First Motion to Reopen

In June 1999, Guo filed her first motion to reopen so that she could apply for CAT relief. To obtain CAT relief, she had to show that if removed, she more likely than not would suffer torture in the future. Mu-Xing Wang v. Ashcroft, 320 F.3d 130, 133 (2d Cir.2003). Guo argued that she had three children and that her past experiences with the family planning authorities convinced her that she would be forcibly sterilized if she were required to return to China.

The BIA rejected Guo's argument that she was entitled to relief under the CAT because she would suffer forced sterilization. The BIA noted that her motion to reopen failed to explain her inconsistencies and also failed to challenge the BIA's decision affirming the IJ's adverse credibility finding. The BIA explained that because her same argument about forced sterilization had previously been considered and rejected as incredible by the IJ and the BIA, she had failed to establish that she had suffered past persecution or had a well-founded fear of future persecution, and therefore, she could not demonstrate that she was entitled to CAT relief.

Second Motion to Reopen

In September 2003, Guo filed a second motion to reopen, this time seeking relief on the basis of changed country conditions. Guo presented evidence that her counsel received from another client dated several years after her 1996 asylum hearing. The documents in question were 2003 decisions from the Changle City Family-Planning Administration and the

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55 practice notes
  • Xiao Xing Ni v. Gonzales, Docket No. 04-0042-AG.
    • United States
    • United States Courts of Appeals. United States Court of Appeals (2nd Circuit)
    • July 12, 2007
    ...The Tian Ming Lin panel: [i] took judicial notice of certain documents that were in the record of another case, Shou Yung Guo v. Gonzales, 463 F.3d 109 (2d Cir.2006); [ii] relied on Guo for the proposition that the documents, "if authentic," "`apparently reflect[ ] governmental policy in th......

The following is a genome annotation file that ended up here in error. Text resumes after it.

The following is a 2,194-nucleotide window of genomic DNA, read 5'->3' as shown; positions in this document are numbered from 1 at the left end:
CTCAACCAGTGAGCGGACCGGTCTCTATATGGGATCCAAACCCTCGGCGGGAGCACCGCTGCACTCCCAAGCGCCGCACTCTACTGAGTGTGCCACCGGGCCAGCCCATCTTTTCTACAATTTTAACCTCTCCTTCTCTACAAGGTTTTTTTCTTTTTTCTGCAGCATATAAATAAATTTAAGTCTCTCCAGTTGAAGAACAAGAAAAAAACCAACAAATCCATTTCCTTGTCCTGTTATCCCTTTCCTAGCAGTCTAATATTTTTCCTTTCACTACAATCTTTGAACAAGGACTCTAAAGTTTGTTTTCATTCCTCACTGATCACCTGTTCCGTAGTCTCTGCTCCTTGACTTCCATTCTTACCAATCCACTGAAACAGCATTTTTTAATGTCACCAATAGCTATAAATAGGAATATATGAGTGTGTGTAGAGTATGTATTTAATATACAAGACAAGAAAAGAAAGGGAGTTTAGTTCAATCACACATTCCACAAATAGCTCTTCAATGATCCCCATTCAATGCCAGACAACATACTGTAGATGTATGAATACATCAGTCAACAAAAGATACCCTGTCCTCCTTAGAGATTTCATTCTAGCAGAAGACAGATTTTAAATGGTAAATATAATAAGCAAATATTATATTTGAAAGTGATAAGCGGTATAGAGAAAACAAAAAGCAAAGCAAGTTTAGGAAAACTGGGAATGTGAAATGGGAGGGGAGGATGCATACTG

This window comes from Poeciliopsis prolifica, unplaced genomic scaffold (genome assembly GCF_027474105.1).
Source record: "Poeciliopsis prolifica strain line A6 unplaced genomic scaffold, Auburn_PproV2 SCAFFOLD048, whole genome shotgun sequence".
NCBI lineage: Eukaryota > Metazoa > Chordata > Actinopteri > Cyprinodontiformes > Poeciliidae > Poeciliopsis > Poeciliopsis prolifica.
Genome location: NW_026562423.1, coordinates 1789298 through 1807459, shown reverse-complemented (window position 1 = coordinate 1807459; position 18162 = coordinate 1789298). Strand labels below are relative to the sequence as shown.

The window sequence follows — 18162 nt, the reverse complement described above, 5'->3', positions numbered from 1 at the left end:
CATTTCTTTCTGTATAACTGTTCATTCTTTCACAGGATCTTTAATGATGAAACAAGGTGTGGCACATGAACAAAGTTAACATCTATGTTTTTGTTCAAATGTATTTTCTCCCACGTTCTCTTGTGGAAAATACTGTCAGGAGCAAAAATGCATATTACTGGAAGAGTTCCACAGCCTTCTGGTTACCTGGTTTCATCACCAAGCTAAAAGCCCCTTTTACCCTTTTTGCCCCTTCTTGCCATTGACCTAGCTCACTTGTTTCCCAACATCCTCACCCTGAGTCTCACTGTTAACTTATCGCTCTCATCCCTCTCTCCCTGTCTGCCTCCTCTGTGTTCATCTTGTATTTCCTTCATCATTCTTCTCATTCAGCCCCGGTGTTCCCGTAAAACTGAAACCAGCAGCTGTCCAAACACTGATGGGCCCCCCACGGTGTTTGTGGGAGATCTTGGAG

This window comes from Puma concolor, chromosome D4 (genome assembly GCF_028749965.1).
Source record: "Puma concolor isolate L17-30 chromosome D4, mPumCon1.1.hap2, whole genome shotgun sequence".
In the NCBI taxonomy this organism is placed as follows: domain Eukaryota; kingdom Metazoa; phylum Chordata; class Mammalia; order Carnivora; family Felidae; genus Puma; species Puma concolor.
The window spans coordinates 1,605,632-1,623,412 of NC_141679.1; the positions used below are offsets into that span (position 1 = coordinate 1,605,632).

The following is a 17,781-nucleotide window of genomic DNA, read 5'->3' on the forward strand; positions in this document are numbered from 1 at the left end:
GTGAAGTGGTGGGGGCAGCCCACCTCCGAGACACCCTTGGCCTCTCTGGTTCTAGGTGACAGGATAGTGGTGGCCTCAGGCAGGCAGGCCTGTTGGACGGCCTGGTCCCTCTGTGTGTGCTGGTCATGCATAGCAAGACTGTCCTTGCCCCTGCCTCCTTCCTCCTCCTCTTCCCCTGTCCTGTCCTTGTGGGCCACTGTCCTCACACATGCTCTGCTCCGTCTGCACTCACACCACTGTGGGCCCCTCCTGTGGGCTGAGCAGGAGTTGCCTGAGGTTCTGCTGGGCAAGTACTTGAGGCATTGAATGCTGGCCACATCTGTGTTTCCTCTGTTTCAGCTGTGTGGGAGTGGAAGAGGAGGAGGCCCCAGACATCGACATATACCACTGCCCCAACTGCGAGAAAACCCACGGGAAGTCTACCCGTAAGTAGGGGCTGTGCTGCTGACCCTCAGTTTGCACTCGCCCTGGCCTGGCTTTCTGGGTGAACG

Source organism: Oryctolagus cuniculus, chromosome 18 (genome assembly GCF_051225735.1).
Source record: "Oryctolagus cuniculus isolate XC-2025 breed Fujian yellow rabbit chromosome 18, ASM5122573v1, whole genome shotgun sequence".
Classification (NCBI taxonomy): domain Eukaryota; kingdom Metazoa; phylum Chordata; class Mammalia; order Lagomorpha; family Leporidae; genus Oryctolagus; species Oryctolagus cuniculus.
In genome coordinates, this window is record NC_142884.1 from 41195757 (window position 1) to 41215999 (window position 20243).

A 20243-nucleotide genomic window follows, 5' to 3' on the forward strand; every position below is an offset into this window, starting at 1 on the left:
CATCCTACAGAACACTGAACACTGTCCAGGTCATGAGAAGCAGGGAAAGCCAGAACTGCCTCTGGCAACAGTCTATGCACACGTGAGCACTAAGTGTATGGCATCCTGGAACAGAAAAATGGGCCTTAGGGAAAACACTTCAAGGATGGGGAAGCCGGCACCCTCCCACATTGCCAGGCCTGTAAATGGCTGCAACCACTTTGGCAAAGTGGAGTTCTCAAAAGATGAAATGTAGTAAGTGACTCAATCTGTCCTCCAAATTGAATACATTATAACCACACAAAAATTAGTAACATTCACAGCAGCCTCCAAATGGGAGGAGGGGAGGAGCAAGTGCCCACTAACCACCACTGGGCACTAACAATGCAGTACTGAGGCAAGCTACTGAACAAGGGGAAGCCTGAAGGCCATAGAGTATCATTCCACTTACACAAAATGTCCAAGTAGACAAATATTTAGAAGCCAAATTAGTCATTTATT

• Shao v. Mukasey, Docket No. 07-2689-ag.
    • United States
    • U.S. Court of Appeals — Second Circuit
    • October 10, 2008
    ...which resulted in remands, in two cases by court order, see Jian Hui Shao v. BIA, 465 F.3d 497 (2d Cir.2006); Shou Yung Guo v. Gonzales, 463 F.3d 109 (2d Cir.2006), and in the case of Ji Wen Shi by stipulation of the parties. Preliminary to discussing the challenged precedential decisions p......
  • Wei v. Mukasey, No. 07-9537.
    • United States
    • United States Courts of Appeals. United States Court of Appeals (10th Circuit)
    • November 7, 2008
    ...would be sterilized by the government. As legal support for her motion, Mrs. Wei submitted a copy of the opinion in Guo v. Gonzales, 463 F.3d 109 (2d Cir. 2006). That opinion set aside the BIA's denial of an alien's motion to reopen, and remanded to the BIA to consider whether documents pre......
  • Li Fang Lin v. Mukasey, No. 06-1456.
    • United States
    • United States Courts of Appeals. United States Court of Appeals (4th Circuit)
    • February 20, 2008
    ...operation after having two children; manual abortion if pregnant out-of-planning." (J.A. at 181.); see also Shou Yung Guo v. Gonzales, 463 F.3d 109, 113 (2d Cir. 2006) (noting that a 1999 document entitled "Q & A for Changle City Family-Planning Information Handbook" states that "[a]n IUD i......
  • Request a trial to view additional results
55 cases
  • Xiao Xing Ni v. Gonzales, Docket No. 04-0042-AG.
    • United States
    • United States Courts of Appeals. United States Court of Appeals (2nd Circuit)
    • July 12, 2007
    ...The Tian Ming Lin panel: [i] took judicial notice of certain documents that were in the record of another case, Shou Yung Guo v. Gonzales, 463 F.3d 109 (2d Cir.2006); [ii] relied on Guo for the proposition that the documents, "if authentic," "`apparently reflect[ ] governmental policy in th......
  • Shao v. Mukasey, Docket No. 07-2689-ag.
    • United States
    • U.S. Court of Appeals — Second Circuit
    • October 10, 2008
    ...which resulted in remands, in two cases by court order, see Jian Hui Shao v. BIA, 465 F.3d 497 (2d Cir.2006); Shou Yung Guo v. Gonzales, 463 F.3d 109 (2d Cir.2006), and in the case of Ji Wen Shi by stipulation of the parties. Preliminary to discussing the challenged precedential decisions p......
  • Wei v. Mukasey, No. 07-9537.
    • United States
    • United States Courts of Appeals. United States Court of Appeals (10th Circuit)
    • November 7, 2008
    ...would be sterilized by the government. As legal support for her motion, Mrs. Wei submitted a copy of the opinion in Guo v. Gonzales, 463 F.3d 109 (2d Cir. 2006). That opinion set aside the BIA's denial of an alien's motion to reopen, and remanded to the BIA to consider whether documents pre......
  • Li Fang Lin v. Mukasey, No. 06-1456.
    • United States
    • United States Courts of Appeals. United States Court of Appeals (4th Circuit)
    • February 20, 2008
    ...operation after having two children; manual abortion if pregnant out-of-planning." (J.A. at 181.); see also Shou Yung Guo v. Gonzales, 463 F.3d 109, 113 (2d Cir. 2006) (noting that a 1999 document entitled "Q & A for Changle City Family-Planning Information Handbook" states that "[a]n IUD i......
  • Request a trial to view additional results